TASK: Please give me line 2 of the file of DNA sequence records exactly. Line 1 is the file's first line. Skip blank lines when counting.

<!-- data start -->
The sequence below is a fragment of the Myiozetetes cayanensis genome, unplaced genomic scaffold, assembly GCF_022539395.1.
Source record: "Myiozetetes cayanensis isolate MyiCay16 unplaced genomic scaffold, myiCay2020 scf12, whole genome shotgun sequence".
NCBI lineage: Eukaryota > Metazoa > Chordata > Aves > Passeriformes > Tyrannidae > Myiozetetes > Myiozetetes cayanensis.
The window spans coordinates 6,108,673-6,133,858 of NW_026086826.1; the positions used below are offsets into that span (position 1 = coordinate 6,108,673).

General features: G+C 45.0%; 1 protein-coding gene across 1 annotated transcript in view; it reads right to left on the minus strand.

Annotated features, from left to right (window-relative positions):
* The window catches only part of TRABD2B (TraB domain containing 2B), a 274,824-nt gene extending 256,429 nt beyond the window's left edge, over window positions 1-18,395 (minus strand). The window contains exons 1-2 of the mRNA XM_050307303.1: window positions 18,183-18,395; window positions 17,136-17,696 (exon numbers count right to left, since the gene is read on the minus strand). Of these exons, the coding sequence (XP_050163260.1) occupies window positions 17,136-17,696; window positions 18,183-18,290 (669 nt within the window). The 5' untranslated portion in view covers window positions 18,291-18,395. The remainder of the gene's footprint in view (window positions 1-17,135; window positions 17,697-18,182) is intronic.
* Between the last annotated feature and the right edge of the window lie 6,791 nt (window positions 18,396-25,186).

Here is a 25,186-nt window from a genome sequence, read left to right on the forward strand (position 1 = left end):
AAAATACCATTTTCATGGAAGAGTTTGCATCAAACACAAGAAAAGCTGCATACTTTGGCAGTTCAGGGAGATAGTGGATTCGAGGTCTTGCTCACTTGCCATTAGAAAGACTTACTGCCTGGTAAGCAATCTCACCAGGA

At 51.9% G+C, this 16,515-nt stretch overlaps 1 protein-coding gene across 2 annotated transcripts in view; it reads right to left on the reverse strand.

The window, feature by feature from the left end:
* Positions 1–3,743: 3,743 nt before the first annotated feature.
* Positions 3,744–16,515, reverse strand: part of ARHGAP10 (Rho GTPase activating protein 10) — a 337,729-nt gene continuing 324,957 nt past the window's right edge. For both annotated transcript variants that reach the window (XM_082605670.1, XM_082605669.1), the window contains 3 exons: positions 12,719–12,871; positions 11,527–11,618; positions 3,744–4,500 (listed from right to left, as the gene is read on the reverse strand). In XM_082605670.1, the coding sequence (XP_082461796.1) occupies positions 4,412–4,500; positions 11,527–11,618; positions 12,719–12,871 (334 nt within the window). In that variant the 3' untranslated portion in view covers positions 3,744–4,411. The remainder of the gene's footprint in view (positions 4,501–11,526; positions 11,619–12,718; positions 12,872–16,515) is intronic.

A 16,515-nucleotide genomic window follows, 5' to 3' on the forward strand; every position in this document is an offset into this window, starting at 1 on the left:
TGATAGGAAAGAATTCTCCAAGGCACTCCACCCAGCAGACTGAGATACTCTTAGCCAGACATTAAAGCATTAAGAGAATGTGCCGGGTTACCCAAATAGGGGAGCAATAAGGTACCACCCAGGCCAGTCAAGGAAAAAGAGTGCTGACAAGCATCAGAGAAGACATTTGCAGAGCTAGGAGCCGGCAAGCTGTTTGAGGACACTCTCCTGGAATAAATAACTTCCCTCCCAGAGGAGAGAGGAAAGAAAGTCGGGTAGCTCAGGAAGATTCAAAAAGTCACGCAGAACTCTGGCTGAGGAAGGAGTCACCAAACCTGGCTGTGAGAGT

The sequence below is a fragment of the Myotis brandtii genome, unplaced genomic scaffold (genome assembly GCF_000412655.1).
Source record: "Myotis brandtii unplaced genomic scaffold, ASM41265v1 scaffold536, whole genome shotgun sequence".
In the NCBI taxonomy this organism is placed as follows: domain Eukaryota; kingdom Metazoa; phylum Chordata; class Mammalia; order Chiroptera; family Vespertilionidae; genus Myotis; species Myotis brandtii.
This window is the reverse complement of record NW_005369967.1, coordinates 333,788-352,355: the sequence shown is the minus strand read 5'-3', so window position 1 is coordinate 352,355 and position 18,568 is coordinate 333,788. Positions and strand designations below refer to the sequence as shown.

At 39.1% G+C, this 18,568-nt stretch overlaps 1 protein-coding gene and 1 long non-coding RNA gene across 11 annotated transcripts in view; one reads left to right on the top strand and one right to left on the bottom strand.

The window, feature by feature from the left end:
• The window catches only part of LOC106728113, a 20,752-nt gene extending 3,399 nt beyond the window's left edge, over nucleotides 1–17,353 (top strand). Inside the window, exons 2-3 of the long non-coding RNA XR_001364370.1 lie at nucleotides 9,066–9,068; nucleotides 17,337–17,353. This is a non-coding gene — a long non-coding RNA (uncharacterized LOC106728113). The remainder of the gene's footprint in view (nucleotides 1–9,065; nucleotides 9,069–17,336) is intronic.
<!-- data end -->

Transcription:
Source record: "Myiozetetes cayanensis isolate MyiCay16 unplaced genomic scaffold, myiCay2020 scf12, whole genome shotgun sequence".